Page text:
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“To protect and to serve”—the police motto that originated in 1963 in California and was subsequently adopted by precincts around the United States—is twisted too often in modern America. Over $1.5 billion has been spent to settle claims of police misconduct involving thousands of officers repeatedly accused of wrongdoing.
In March 2017, seven Baltimore police officers were indicted on corruption charges by the federal government. Despite complaints from citizens and defense attorneys, their behavior went unchecked for over a decade. Baltimore is still recovering from the effects of what has become known as the Gun Trace Task Force Scandal. GTTF became a breeding ground for people coming onto the force and getting paired with cops who teach them bad habits, and lack of accountability. In this case, they took advantage of victims, robbing and framing the same people they were sworn in to protect.
Based on the nonfiction book, I Got a Monster: The Rise and Fall of America’s Most Corrupt Police Squad by Baynard Woods and co-author Brandon Soderberg, this documentary goes deep into the story of the GTTF through the eyes of a dedicated defense attorney, Ivan Bates. Bates represented victims of Sgt. Wayne Jenkins’ uncontrollable, questionable tactics that resulted in mental terror and imprisonment of Baltimore citizens who were literally just minding their business. “No one’s helping. No one’s there. No one’s listening. How could the system fail this badly for this long? The signs were there, we just didn’t pay attention,” Bates states during his opening court statement.
“I Got a Monster” feels like a documentary combination of “The Untouchables” meets “The Wire.” However, it's the sincerity of Ivan Bates’ testimony for the court that begins and ends this film, which swells your heart with hope. Bates’ account of being pulled over and harassed until an officer clocks his badge, making him just another Black man, or the explanation of police departments being an extension of slave catchers, makes this all too real [as noted in “The 1619 Project” and “The 13th” as well] and impossible to ignore.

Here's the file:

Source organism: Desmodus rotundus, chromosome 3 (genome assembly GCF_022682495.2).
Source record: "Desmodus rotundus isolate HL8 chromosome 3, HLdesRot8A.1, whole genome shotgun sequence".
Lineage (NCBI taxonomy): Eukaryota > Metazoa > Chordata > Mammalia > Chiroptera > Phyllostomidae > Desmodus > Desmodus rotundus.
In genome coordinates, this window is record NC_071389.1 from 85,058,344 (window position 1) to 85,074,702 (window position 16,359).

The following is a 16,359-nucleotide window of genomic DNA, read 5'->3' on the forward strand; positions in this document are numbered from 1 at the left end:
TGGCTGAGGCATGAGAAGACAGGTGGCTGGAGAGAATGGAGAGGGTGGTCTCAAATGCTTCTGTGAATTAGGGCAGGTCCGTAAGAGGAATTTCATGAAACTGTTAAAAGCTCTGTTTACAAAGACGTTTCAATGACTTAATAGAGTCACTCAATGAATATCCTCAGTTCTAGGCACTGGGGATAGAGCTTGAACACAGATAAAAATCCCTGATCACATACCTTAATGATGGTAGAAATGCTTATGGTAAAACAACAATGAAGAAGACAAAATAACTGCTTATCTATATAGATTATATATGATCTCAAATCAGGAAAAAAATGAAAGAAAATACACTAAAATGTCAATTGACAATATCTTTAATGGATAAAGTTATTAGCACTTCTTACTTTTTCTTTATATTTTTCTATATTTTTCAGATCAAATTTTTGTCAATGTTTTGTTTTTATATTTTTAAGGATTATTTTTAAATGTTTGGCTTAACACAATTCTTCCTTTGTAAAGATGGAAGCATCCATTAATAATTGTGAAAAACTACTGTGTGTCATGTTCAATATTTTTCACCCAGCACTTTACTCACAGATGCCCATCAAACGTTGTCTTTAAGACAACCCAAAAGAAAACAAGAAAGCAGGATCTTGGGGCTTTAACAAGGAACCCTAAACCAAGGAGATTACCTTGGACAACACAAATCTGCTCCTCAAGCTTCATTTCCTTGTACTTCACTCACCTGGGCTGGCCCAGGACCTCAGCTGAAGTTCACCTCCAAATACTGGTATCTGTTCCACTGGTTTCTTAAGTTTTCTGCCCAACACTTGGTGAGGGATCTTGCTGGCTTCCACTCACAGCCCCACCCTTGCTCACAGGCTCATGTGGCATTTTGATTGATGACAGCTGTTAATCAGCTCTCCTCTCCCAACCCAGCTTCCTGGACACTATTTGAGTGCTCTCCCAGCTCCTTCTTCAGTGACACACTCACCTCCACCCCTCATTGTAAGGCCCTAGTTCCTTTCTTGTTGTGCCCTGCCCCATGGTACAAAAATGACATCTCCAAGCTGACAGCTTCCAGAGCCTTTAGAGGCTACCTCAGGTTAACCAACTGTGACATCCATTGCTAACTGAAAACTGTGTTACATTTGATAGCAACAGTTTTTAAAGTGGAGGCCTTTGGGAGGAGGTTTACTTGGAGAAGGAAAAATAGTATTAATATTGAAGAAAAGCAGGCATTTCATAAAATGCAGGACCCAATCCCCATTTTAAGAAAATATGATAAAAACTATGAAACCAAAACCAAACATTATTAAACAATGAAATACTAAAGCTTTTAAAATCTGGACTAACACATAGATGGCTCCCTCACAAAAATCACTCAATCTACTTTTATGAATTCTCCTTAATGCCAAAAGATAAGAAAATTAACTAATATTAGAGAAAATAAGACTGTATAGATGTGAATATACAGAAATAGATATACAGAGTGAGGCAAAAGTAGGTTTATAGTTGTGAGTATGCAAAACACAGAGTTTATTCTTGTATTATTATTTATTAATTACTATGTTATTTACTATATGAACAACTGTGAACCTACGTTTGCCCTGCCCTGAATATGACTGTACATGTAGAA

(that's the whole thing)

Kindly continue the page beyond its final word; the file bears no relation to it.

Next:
Maybe Freddie Gray would still be alive today if officers like Sgt. Wayne Jenkins had been properly trained, supervised, and held accountable. “It’s scary to think that Jenkins and the GTTF had such latitude and resources to go after people,” says director Kevin Casanova Abrams.
After years of effort and sting operations, Jenkins and the other members of GTTF were all sentenced to federal prison, and Baltimore city has paid more than 15 million in settlements related to their misconduct. The federal investigation into the Baltimore police department is ongoing.
In a strange twist of fate, in one of the film's closing images, Wayne Jenkins’ wife phones Ivan Bates requesting that he represent her husband. “It was flattering, but what Jenkins did was wrong, and I would never represent him,” said Bates.
It was not lost on me that the legendary Norman Lear is one of the many producers. Lear has never taken a backseat to controversy with his television projects, so it is no surprise that he continuously puts his money where his mouth is, spotlighting systemic racism in the most egregious sense within our nation's police departments—specifically Baltimore PD. This will not be the first time a crooked cop will be caught and called out, and it certainly won’t be the last.
Director Abrams excels artistically while unveiling the sordid details of this doc from every single vantage point with no holds barred. “I Got a Monster” is a glaringly honest recount of one city and its participants that will live in your spirit and psyche long after the credits roll. Hopefully, more than that, it will light a fire in your belly to be on the right side of justice instead of uplifting the wrong arm of the law in the name of “law and order” and an overwhelming sense to control others.
Now playing in theaters and available on VOD.